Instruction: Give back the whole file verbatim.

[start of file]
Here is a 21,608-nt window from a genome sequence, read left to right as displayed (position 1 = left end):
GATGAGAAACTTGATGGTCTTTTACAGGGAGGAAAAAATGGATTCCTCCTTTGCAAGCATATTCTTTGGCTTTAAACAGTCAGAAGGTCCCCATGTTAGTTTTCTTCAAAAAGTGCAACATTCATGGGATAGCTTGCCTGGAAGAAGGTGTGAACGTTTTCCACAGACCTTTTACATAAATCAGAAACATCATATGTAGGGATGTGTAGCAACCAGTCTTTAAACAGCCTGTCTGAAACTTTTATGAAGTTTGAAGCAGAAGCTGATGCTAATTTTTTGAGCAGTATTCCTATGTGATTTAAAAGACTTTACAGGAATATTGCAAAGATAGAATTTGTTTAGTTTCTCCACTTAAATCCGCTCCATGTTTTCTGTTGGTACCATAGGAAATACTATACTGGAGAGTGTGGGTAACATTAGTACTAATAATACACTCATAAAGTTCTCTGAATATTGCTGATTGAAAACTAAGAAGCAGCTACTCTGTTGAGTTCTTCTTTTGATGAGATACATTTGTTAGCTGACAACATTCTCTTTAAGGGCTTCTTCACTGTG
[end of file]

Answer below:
Here is a 21,608-nt window from a genome sequence, read left to right as displayed (position 1 = left end):
GATGAGAAACTTGATGGTCTTTTACAGGGAGGAAAAAATGGATTCCTCCTTTGCAAGCATATTCTTTGGCTTTAAACAGTCAGAAGGTCCCCATGTTAGTTTTCTTCAAAAAGTGCAACATTCATGGGATAGCTTGCCTGGAAGAAGGTGTGAACGTTTTCCACAGACCTTTTACATAAATCAGAAACATCATATGTAGGGATGTGTAGCAACCAGTCTTTAAACAGCCTGTCTGAAACTTTTATGAAGTTTGAAGCAGAAGCTGATGCTAATTTTTTGAGCAGTATTCCTATGTGATTTAAAAGACTTTACAGGAATATTGCAAAGATAGAATTTGTTTAGTTTCTCCACTTAAATCCGCTCCATGTTTTCTGTTGGTACCATAGGAAATACTATACTGGAGAGTGTGGGTAACATTAGTACTAATAATACACTCATAAAGTTCTCTGAATATTGCTGATTGAAAACTAAGAAGCAGCTACTCTGTTGAGTTCTTCTTTTGATGAGATACATTTGTTAGCTGACAACATTCTCTTTAAGGGCTTCTTCACTGTG